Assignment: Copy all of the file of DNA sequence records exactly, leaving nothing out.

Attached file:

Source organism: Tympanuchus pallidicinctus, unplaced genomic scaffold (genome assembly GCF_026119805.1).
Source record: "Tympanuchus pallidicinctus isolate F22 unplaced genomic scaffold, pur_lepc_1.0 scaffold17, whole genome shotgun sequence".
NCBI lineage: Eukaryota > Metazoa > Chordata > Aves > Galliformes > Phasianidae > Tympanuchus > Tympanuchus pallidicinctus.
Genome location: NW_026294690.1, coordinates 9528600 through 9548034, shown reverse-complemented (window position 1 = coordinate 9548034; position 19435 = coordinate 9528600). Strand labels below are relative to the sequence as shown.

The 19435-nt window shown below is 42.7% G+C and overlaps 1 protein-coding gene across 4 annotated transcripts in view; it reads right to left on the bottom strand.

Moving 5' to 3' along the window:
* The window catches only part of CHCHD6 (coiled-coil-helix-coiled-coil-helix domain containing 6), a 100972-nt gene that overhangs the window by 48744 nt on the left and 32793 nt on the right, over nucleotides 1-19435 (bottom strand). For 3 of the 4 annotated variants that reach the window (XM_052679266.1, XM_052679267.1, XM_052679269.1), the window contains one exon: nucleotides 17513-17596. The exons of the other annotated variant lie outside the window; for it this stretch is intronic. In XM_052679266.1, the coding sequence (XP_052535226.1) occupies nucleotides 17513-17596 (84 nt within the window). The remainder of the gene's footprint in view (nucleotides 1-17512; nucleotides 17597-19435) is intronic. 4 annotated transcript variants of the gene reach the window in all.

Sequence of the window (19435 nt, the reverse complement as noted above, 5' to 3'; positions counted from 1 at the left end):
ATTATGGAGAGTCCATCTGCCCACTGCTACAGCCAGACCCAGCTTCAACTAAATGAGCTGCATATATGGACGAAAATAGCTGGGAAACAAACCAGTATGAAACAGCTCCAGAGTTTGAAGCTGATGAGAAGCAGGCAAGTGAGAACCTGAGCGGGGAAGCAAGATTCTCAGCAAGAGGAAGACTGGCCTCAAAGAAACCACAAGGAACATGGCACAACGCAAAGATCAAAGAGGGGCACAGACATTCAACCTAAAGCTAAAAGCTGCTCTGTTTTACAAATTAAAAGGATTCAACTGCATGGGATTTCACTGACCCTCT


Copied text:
Source organism: Tympanuchus pallidicinctus, unplaced genomic scaffold (genome assembly GCF_026119805.1).
Source record: "Tympanuchus pallidicinctus isolate F22 unplaced genomic scaffold, pur_lepc_1.0 scaffold17, whole genome shotgun sequence".
NCBI lineage: Eukaryota > Metazoa > Chordata > Aves > Galliformes > Phasianidae > Tympanuchus > Tympanuchus pallidicinctus.
Genome location: NW_026294690.1, coordinates 9528600 through 9548034, shown reverse-complemented (window position 1 = coordinate 9548034; position 19435 = coordinate 9528600). Strand labels below are relative to the sequence as shown.

The 19435-nt window shown below is 42.7% G+C and overlaps 1 protein-coding gene across 4 annotated transcripts in view; it reads right to left on the bottom strand.

Moving 5' to 3' along the window:
* The window catches only part of CHCHD6 (coiled-coil-helix-coiled-coil-helix domain containing 6), a 100972-nt gene that overhangs the window by 48744 nt on the left and 32793 nt on the right, over nucleotides 1-19435 (bottom strand). For 3 of the 4 annotated variants that reach the window (XM_052679266.1, XM_052679267.1, XM_052679269.1), the window contains one exon: nucleotides 17513-17596. The exons of the other annotated variant lie outside the window; for it this stretch is intronic. In XM_052679266.1, the coding sequence (XP_052535226.1) occupies nucleotides 17513-17596 (84 nt within the window). The remainder of the gene's footprint in view (nucleotides 1-17512; nucleotides 17597-19435) is intronic. 4 annotated transcript variants of the gene reach the window in all.

Sequence of the window (19435 nt, the reverse complement as noted above, 5' to 3'; positions counted from 1 at the left end):
ATTATGGAGAGTCCATCTGCCCACTGCTACAGCCAGACCCAGCTTCAACTAAATGAGCTGCATATATGGACGAAAATAGCTGGGAAACAAACCAGTATGAAACAGCTCCAGAGTTTGAAGCTGATGAGAAGCAGGCAAGTGAGAACCTGAGCGGGGAAGCAAGATTCTCAGCAAGAGGAAGACTGGCCTCAAAGAAACCACAAGGAACATGGCACAACGCAAAGATCAAAGAGGGGCACAGACATTCAACCTAAAGCTAAAAGCTGCTCTGTTTTACAAATTAAAAGGATTCAACTGCATGGGATTTCACTGACCCTCT